7 items from 2015
“Zombie Prom,” written by John Dempsey and Dana P. Rowe, originated in the early 1990s as a musical-comedy homage to the musicals and films of the 1950s, telling the story of a forbidden romance between the rebellious bad boy Jonny and the good girl Toffee. After falling into a nuclear reactor, Jonny returns to his love as a zombie.
Marcello and Landry teamed with Robert Horn to write Disney’s “Teen Beach Movie,” and Marcello recently produced and directed an installment of the “American Girl” series “Grace Stirs Up Success” for Universal. »
- Dave McNary
While George Miller has written and directed a number of films over his career, including The Witches of Eastwick and both films in the Happy Feet series, the filmmaker is most associated by many for his work in the Mad Max films, with numerous film fans praising the merits of the Mel Gibson-led 80s trilogy. The release of 2015’s Mad Max: Fury Road, which sees Tom Hardy step into Gibson’s shoes as the titular character, saw Miller return to the action genre once again, bringing the franchise back to the spotlight in the process.
Now, Vimeo user Rishi Kaneria has put together a montage of the Point Of View shots present in the first three films from the series, highlighting Miller’s unique style in the process. Kaneria’s blurb accompany the video was as follows.
One of the reasons George Miller’s action scenes work so well »
- Deepayan Sengupta
Mad Max: Fury Road is one of those sequels many were hoping would become a reality, yet few actually believed would see the light of day. The continuation of what is undoubtedly Australia's most popular film franchise at last comes to the big screen in a dark yet sprawling apocalyptic action piece just ripe for summertime audiences.
Without question the biggest plus in Mad Max: Fury Road was in bringing back the series' original director, George Miller. The director made his name helming the previous movies in the franchise before creating one of the most unpredictable filmographies in Hollywood, with features ranging from Lorenzo's Oil (1992) to Happy Feet (2006). However, no choice Miller made in his post-Mad Max days remained as standout as his first Hollywood outing, The Witches of Eastwick (1987).
- Frank Calvillo
Thom Yorke, what the hell are you doing there? You don't belong there. A headshot of the Radiohead frontman graces the cover of a self-help book that deals with marital and sexual problems, which was translated from English to Persian and is being sold in Iran. The photo surfaced online this week and has gone viral. Also featured on the cover: Late U.S. author John Updike, writer of the writer of the Rabbit series and The Witches of Eastwick novel, and an unidentified man. The cover stars have not commented. Iranian user @Nix_Nikooo tweeted a pic of the cover earlier this month. Iranian journalist Sobhan Hassanvand also shared the photo saying, "A pic of @radiohead's »
The moment I was sent the download link for the "Fury Road" soundtrack, I loaded the entire score onto my iPod specifically so I could play it in my car. Big mistake. The first time through, I didn't even realize how fast I was going, but around the time we got to track four, "Blood Bag," I glanced at the speedometer and was startled to see I had crept up past 90 Mph. I pumped the brakes, and since then, I've had to fight my own natural inclination to speed up as I have been assaulted by the intense cacophony that is Junkie Xl's "Mad Max: Fury Road" score. I had about five days to live with the score before my phone rang one morning last week, and I jumped right into what turned out to be a great conversation with Tom Holkenborg, the Dutch composer who is building a »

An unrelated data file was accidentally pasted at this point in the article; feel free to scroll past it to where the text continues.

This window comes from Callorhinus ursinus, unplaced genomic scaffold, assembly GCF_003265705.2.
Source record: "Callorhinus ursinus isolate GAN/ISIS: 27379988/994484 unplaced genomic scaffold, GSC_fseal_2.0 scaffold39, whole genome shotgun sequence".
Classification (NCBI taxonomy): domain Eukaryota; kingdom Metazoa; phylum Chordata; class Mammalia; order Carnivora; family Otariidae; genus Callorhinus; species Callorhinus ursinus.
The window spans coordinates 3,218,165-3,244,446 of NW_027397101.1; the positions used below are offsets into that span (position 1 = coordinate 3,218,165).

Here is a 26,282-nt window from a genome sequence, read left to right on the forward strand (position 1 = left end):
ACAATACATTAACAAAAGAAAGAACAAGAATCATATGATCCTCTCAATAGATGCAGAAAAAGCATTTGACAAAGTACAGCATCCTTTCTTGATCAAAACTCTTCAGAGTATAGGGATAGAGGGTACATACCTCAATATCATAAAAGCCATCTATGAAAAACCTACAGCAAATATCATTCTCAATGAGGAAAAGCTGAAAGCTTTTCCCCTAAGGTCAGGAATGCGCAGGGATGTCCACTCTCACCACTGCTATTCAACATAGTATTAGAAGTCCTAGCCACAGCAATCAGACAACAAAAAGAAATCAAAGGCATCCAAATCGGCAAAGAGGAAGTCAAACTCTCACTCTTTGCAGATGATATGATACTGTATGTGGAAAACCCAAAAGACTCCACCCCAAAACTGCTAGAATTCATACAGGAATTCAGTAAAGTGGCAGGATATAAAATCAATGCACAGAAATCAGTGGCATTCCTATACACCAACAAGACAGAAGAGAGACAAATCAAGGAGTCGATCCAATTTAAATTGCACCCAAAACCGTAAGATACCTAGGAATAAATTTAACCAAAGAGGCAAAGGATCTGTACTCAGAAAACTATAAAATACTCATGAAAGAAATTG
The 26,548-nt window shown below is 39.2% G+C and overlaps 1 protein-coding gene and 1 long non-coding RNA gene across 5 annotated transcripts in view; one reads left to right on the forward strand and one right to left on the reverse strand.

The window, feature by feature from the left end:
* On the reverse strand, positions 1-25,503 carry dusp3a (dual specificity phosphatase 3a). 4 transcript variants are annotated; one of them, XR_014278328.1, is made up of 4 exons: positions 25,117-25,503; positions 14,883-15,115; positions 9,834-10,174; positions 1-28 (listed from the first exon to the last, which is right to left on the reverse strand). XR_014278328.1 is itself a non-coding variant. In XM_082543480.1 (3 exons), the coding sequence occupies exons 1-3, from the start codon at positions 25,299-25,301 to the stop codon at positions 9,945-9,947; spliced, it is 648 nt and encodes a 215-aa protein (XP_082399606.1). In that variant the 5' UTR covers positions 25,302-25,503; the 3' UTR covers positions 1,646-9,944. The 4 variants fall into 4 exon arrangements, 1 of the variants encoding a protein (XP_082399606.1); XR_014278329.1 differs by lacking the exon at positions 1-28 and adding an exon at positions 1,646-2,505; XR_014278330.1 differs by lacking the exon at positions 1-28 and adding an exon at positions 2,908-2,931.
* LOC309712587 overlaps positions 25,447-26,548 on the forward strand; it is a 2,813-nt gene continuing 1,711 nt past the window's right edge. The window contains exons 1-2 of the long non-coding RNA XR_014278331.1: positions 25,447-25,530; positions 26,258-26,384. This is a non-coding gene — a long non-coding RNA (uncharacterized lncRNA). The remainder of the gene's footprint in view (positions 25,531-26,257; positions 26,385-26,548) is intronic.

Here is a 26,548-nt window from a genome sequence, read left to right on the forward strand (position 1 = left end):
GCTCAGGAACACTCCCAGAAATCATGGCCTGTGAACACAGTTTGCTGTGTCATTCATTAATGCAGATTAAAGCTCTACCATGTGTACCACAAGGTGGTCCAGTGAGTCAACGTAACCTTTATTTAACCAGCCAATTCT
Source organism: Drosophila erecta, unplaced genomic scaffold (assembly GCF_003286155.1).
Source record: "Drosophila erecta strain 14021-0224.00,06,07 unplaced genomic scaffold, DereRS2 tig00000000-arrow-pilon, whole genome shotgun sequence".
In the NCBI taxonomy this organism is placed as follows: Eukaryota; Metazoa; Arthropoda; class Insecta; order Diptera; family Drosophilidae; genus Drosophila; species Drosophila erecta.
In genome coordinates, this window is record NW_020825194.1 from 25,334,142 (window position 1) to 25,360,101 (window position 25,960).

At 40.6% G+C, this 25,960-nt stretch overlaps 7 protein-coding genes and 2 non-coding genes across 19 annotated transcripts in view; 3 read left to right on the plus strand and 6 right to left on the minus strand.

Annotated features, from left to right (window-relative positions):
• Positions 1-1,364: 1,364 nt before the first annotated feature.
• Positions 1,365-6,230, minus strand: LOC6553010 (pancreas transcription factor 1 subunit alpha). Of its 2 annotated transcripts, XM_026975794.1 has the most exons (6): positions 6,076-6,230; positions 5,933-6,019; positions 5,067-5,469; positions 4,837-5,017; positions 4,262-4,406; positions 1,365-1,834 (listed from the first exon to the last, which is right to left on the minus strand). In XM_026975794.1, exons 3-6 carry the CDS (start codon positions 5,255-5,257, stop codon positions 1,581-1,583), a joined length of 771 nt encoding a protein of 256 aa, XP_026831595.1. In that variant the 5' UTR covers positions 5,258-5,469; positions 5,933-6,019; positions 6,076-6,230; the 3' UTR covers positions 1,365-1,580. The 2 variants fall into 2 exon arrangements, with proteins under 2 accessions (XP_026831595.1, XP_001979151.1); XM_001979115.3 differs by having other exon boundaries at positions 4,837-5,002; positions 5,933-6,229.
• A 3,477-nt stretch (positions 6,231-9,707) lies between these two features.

- Drew McWeeny
Let's hope Jack Nicholson has a pleasant birthday on Wednesday, or at least a less disturbing one than the birthday when pal Hunter S. Thompson showed up outside his house, turned on a spotlight, blasted a recording of a pig being eaten alive by bears, fired several rounds from his 9mm pistol, and (when the terrified actor and his kids refused to open the door) left an elk's heart on the doorstep.
Nicholson turns 78 on April 22, and even though he hasn't been in a movie for five years, he still looms large in our collective imaginations. Younger viewers know him from his flamboyant performances in "The Departed," "The Bucket List," "Something's Gotta Give," and "Anger Management," but his older films remain ubiquitous on TV as well, including "As Good as It Gets," "A Few Good Men," "Batman," "The Witches of Eastwick," "Terms of Endearment," "The Shining," and "Chinatown." A late bloomer, »
- Gary Susman
Ja from Mnpp here taking a look at some very exciting breaking news for those of us who've worn out our copies of Beginners -- director Mike Mills has finally announced his next project! I guess he couldn't let his wife Miranda July hog all the press this week (her book The First Bad Man just came out on Tuesday). Mills' new movie will be called 20th Century Women and he says...
"The film is an ode to the women who raised me; my mom, my sisters, the girls I was in love with or looked up to at school and in the punk rock scene where I really learned about the world."
It's set in Santa Barbara in the year 1979, and it sounds like there are leading(ish) roles for three actresses; the three women who form the young boy at the film's center - well who doesn't love a good actress triptych? »
7 items from 2015
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